Silk and Filigree
Sometimes a simple design is the best way to show off beautiful handmade beads. Elegant knotted silk cord and turquoise beads compliment this cool-hued collection of enameled filigree beads by Barbara Lewis of Painting with Fire Artwear.
64 chalk turquoise 5mm rounds
2 teal enameled 14mm filigree rounds
1 purple enameled 18mm filigree round
1 turquoise enameled 12mm filigree round
1 antique copper 13mm fancy toggle
2 antique copper knot cups
1 card of amethyst size 8 silk beading cord w/attached needle
2” of lavender dupioni silk ribbon
Round nose pliers
Fabric cement glue
Finished size: 18 ½”
Tip: Pre-stretching the silk helps remove the natural stretch in the cord so that your knots won’t move in your finished piece over time.
1: Remove all the cord from the card. Stretch a small section. Repeat for the entire cord.
2: Form a double overhand knot at the end of the cord opposite the needle. Trim. Dab the knot with glue. Let dry. String 1 knot cup and close over the knot with crimping pliers. Attach the knot cup to one half of the toggle clasp.
3: Form an overhand knot and string 1 turquoise 5mm round. Repeat 59 times.
4: Form three overhand knots. String the following, forming an overhand knot after each: 1 turquoise enameled filigree round, 1 turquoise 5mm round, 1 teal enameled filigree round, 1 turquoise 5mm round, 1 purple enameled filigree round, 1 turquoise 5mm round, 1 teal enameled filigree round, and 1 turquoise 5mm round. String 1 knot cup; form a double overhand knot inside the knot cup. Trim. Dab the knot with glue. Let dry. Close the knot cup and attach it to the other half of the toggle clasp.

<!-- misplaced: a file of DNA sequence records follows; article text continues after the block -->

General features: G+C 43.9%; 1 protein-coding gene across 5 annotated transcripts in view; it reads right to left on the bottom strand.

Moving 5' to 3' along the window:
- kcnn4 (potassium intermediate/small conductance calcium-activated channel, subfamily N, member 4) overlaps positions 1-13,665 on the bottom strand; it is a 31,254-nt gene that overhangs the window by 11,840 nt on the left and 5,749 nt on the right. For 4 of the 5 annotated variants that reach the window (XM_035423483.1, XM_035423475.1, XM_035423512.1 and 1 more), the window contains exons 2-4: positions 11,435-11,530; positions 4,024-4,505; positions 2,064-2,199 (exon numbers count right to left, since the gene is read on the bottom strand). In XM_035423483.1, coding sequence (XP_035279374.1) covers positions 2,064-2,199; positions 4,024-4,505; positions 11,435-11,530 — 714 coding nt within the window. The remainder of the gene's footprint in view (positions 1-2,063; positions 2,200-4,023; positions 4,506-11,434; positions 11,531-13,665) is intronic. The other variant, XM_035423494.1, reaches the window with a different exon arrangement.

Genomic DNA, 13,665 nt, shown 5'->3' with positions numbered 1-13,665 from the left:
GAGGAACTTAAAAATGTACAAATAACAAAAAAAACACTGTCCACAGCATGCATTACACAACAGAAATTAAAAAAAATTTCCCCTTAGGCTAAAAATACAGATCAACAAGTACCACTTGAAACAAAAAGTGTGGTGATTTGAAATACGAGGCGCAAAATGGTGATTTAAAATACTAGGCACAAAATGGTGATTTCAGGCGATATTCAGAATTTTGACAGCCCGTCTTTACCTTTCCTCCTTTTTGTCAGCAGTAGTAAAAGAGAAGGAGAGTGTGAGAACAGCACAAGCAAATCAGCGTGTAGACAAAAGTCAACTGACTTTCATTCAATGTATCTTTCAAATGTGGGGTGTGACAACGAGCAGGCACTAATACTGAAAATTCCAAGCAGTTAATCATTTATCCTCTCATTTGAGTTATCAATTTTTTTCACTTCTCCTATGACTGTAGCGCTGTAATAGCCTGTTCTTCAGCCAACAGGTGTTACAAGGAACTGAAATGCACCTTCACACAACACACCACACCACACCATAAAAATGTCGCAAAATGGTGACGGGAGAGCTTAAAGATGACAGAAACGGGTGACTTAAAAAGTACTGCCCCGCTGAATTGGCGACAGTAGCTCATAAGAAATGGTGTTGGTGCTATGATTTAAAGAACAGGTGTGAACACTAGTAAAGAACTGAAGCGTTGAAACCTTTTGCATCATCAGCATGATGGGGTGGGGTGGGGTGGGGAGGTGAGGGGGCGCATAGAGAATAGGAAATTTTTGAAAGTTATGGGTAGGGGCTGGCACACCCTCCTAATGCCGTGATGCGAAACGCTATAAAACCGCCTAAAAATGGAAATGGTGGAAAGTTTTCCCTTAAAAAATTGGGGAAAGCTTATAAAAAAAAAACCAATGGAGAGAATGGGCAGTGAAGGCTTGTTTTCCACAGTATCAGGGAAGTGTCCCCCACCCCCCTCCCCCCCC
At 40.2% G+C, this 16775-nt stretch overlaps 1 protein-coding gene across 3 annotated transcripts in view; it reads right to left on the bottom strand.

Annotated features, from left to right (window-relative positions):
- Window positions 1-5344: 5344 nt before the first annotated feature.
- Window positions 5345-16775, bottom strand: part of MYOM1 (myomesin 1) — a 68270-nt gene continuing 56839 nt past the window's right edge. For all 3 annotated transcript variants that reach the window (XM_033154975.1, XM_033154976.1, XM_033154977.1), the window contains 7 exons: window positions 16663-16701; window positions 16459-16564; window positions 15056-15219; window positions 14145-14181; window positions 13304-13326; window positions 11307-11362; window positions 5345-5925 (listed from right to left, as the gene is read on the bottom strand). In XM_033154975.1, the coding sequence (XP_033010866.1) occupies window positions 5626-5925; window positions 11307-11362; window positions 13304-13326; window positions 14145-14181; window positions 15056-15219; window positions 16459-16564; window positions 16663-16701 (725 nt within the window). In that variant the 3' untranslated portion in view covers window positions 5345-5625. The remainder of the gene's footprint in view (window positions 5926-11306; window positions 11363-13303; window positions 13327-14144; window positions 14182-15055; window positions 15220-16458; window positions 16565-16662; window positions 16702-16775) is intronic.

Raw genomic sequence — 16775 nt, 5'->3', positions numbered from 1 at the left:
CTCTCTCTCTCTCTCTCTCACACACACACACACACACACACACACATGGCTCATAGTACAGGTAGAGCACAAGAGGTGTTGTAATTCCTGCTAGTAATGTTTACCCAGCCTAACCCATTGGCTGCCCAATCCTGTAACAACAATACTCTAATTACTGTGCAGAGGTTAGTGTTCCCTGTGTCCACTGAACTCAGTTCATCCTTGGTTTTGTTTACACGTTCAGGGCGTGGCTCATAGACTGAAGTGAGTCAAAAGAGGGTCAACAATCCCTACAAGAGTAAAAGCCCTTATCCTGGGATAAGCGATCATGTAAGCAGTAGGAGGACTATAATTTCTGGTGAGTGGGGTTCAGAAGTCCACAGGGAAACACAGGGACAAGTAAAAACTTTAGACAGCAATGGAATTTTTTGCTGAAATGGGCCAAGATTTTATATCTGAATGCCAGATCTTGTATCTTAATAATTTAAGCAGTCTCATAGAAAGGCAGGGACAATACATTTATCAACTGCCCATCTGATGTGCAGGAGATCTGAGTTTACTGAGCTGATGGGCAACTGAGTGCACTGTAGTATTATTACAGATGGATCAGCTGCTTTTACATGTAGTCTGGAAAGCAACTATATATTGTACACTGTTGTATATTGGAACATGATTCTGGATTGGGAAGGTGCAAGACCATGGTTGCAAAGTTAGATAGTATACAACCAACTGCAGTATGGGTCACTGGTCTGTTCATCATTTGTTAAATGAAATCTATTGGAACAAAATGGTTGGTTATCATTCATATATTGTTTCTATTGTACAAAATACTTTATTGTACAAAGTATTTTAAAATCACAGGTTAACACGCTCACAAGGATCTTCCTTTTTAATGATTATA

5: Use the 2” piece of dupioni silk ribbon to form an overhand knot around the three overhand knots created in step 4. Fray the edges of the ribbon.
Resources:Enameled filigree rounds: Painting with Fire. Dupioni silk: Ornamentea. All other materials: Fire Mountain.
Erin Siegel is a jewelry designer, beading instructor and co-author of the jewelry book, Bohemian-Inspired Jewelry: 50 Designs Using Leather, Ribbon and Cords. To find out more, visit her blog: Erin Siegel Jewelry.